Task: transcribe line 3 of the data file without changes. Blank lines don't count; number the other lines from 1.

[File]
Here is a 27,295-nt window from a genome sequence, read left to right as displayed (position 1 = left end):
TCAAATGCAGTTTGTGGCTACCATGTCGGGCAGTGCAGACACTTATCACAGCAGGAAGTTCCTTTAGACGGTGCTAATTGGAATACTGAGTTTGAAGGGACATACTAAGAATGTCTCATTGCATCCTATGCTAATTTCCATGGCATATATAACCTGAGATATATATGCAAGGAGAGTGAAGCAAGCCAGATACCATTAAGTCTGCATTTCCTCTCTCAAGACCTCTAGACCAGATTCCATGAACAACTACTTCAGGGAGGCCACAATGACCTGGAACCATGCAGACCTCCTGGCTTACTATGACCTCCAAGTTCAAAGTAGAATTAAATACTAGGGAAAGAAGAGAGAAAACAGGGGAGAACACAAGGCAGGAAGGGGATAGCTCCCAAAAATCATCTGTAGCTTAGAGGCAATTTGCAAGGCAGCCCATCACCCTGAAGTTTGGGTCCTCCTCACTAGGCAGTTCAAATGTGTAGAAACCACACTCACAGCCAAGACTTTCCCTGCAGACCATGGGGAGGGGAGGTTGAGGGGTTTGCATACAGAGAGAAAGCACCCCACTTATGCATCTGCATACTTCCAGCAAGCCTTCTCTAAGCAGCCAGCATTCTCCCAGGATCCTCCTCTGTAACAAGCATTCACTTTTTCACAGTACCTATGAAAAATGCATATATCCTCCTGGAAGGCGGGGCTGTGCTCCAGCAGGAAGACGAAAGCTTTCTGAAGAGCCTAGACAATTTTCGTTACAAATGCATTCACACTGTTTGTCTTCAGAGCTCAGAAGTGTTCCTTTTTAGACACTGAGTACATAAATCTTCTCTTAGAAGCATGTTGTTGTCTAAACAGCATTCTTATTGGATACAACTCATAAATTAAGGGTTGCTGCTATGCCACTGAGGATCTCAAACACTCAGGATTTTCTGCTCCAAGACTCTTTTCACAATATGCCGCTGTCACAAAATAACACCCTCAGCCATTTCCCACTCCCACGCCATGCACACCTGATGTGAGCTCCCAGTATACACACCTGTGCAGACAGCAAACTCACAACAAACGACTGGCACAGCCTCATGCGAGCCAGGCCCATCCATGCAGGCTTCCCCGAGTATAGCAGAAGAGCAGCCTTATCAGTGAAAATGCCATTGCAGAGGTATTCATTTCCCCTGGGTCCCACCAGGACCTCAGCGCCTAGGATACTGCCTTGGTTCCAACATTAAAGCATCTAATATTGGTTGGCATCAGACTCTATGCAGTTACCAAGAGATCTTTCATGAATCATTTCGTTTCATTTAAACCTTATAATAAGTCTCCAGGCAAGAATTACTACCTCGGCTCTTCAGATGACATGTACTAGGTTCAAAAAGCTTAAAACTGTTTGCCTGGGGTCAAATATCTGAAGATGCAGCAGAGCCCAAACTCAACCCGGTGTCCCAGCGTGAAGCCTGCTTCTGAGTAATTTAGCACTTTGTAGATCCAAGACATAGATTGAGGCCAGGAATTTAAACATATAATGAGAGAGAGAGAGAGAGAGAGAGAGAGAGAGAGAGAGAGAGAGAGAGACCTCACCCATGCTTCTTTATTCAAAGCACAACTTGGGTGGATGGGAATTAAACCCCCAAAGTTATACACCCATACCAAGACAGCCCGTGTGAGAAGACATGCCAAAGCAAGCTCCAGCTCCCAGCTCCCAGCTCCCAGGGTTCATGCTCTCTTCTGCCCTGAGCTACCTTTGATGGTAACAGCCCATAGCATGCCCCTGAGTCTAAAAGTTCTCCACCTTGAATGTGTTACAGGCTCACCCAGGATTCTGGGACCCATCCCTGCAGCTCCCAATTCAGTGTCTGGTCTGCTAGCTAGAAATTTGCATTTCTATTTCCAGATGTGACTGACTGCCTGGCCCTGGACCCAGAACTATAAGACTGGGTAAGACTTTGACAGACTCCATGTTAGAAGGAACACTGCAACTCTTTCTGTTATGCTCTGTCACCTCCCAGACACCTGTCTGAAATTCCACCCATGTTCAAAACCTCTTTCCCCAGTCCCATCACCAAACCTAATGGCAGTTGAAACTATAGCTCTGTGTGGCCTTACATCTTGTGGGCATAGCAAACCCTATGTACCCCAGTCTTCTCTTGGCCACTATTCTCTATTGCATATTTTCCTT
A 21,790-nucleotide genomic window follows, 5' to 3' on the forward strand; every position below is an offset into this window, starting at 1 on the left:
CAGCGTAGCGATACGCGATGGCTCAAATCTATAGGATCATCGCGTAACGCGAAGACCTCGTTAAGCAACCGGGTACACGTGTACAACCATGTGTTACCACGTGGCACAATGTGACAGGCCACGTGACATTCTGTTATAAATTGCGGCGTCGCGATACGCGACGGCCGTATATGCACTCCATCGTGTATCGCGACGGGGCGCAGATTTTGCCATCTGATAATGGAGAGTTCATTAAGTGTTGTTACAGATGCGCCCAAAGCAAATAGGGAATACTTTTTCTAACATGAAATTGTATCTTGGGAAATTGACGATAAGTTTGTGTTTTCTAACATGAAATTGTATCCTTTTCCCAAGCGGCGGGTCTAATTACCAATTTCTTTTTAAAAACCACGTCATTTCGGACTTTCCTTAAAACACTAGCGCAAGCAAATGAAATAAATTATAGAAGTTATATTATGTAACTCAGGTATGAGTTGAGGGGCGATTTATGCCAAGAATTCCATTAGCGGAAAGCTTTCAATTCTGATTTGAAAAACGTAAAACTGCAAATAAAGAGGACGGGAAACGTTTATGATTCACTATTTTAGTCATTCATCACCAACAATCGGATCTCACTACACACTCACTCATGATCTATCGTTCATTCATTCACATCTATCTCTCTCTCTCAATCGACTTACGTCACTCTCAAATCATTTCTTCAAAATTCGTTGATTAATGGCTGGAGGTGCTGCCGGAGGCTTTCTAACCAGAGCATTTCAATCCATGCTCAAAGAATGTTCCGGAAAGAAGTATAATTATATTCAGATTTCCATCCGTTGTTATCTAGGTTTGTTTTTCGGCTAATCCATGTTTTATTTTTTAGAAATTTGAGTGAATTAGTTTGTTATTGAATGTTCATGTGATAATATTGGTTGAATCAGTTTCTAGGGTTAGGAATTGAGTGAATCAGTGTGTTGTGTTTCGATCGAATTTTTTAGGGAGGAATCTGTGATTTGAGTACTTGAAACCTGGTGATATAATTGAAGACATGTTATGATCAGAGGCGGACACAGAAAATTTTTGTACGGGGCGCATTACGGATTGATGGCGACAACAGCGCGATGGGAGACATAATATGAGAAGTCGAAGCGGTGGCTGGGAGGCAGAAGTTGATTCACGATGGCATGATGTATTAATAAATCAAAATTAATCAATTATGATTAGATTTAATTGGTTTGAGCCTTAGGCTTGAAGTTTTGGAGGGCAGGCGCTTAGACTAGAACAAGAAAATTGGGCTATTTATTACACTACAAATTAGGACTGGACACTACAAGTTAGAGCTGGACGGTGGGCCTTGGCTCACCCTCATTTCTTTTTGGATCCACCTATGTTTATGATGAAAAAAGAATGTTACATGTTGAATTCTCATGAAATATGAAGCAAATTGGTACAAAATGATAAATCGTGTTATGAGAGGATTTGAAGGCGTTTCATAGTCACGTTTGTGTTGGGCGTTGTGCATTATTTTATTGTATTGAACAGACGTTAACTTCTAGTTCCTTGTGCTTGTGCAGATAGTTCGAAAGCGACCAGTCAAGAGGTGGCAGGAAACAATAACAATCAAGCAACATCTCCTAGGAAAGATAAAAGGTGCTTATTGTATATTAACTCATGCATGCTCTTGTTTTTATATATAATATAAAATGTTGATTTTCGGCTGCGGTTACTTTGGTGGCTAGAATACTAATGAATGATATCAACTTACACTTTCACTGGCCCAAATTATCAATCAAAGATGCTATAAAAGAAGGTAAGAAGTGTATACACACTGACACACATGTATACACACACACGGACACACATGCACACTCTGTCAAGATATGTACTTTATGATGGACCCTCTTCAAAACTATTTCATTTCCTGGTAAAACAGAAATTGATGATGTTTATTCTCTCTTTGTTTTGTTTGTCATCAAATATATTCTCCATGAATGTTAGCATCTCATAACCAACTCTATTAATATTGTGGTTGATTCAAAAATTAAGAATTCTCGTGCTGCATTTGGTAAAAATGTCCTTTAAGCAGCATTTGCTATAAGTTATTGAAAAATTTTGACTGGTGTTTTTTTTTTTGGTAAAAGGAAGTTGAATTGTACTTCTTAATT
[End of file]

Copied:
A 21,790-nucleotide genomic window follows, 5' to 3' on the forward strand; every position below is an offset into this window, starting at 1 on the left: